Authors:
;  [1];  [2];  [3];  [4];  [5];  [6];  [7]
  1. Center for Cosmology and Particle Physics, New York University, NY 10003 (United States)
  2. Department of Physics and Astronomy, Johns Hopkins University, Baltimore, MD 21218 (United States)
  3. Carnegie Observatories, Las Campanas Observatory, Casillas 601, La Serena (Chile)
  4. Steward Observatory, University of Arizona, Tucson, AZ 85721 (United States)
  5. Institut de Fisica d'Altes Energies, Universitat Autonoma de Barcelona, E-08193 Bellaterra (Barcelona) (Spain)
  6. Department of Mathematics and Applied Mathematics, University of Cape Town, Rondebosch, 7701 (South Africa)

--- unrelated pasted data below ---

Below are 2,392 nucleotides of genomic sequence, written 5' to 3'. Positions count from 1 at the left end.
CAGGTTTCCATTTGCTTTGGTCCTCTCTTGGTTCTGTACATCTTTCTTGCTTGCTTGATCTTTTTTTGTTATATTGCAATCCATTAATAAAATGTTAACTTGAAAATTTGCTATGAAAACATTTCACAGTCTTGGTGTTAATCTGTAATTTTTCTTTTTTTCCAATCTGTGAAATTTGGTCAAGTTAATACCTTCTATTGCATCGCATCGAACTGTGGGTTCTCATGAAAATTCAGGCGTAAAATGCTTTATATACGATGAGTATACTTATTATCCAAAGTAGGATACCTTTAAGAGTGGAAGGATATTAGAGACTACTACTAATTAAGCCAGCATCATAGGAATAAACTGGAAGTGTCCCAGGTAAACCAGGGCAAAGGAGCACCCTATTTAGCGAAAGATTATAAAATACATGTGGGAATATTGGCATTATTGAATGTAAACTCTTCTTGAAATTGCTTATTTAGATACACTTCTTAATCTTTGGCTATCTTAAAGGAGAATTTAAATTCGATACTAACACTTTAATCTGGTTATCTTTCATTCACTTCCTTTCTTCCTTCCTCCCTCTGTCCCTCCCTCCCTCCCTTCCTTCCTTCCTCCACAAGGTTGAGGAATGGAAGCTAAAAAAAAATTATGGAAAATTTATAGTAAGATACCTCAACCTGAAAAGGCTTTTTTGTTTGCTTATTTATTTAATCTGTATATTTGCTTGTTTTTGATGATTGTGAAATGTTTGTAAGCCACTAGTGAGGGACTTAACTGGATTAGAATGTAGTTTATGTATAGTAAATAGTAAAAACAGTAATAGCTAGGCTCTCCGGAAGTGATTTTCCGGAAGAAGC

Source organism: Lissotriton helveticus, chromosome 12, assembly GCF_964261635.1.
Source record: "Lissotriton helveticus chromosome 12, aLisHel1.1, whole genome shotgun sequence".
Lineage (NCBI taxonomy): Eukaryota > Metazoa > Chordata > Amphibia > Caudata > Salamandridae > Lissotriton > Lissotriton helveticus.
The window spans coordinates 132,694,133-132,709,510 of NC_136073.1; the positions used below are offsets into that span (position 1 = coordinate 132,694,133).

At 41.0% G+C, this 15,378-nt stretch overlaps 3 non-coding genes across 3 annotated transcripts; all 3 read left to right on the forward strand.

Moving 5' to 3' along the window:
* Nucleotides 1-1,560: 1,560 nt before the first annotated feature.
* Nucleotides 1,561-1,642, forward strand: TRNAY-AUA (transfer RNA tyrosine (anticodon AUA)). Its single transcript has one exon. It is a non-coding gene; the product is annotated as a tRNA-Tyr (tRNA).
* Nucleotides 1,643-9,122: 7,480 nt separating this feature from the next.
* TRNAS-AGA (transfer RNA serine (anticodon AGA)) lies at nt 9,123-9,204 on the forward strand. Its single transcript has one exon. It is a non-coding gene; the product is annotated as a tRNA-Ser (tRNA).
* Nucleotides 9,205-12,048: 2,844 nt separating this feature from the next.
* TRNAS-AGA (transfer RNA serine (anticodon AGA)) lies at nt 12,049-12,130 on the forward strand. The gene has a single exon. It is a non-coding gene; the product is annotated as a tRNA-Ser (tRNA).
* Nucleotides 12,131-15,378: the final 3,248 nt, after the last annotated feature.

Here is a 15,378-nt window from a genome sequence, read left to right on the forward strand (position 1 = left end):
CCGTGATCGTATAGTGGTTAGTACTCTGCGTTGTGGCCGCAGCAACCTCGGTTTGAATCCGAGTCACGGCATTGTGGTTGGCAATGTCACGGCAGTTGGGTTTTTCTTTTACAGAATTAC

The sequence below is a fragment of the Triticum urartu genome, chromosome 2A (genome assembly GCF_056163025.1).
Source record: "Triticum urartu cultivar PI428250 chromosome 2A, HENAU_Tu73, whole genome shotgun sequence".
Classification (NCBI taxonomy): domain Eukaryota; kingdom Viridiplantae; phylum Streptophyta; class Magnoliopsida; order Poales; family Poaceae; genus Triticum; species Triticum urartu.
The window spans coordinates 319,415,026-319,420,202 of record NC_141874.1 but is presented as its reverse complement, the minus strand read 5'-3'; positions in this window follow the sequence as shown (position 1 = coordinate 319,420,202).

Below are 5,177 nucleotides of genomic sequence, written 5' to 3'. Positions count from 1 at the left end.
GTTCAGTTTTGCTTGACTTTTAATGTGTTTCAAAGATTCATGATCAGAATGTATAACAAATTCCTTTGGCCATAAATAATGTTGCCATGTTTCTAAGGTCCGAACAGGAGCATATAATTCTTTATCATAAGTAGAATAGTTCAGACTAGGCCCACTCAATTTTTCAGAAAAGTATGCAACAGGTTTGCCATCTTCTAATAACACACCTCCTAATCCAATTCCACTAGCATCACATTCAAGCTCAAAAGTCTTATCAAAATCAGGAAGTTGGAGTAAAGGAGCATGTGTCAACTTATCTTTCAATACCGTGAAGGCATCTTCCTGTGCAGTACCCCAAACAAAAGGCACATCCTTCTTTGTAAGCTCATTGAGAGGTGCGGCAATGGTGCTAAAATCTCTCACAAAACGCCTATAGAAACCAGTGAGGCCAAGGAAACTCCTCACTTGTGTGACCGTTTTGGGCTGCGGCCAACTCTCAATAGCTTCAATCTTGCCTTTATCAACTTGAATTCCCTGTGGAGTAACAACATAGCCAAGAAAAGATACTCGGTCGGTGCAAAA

7. New York University-Abu Dhabi, Abu Dhabi (United Arab Emirates)
Publication Date:
OSTI Identifier:
21612711
Resource Type:
Journal Article
Journal Name:
Astrophysical Journal
Additional Journal Information:
Journal Volume: 741; Journal Issue: 2; Other Information: DOI: 10.1088/0004-637X/741/2/73; Country of input: International Atomic Energy Agency (IAEA); Journal ID: ISSN 0004-637X
Country of Publication:
United States
Language:
English
Subject:
79 ASTROPHYSICS, COSMOLOGY AND ASTRONOMY; BLACK HOLES; COLOR; GALACTIC EVOLUTION; GALAXIES; GALAXY NUCLEI; LUMINOSITY; SPECTRA; STARS; EVOLUTION; OPTICAL PROPERTIES; ORGANOLEPTIC PROPERTIES; PHYSICAL PROPERTIES

Citation Formats

Van Velzen, Sjoert, Farrar, Glennys R, Gezari, Suvi, Morrell, Nidia, Zaritsky, Dennis, Oestman, Linda, Smith, Mathew, Gelfand, Joseph, and Drake, Andrew J., E-mail: s.vanvelzen@astro.ru.nl. OPTICAL DISCOVERY OF PROBABLE STELLAR TIDAL DISRUPTION FLARES. United States: N. p., 2011. Web. doi:10.1088/0004-637X/741/2/73; COUNTRY OF INPUT: INTERNATIONAL ATOMIC ENERGY AGENCY (IAEA).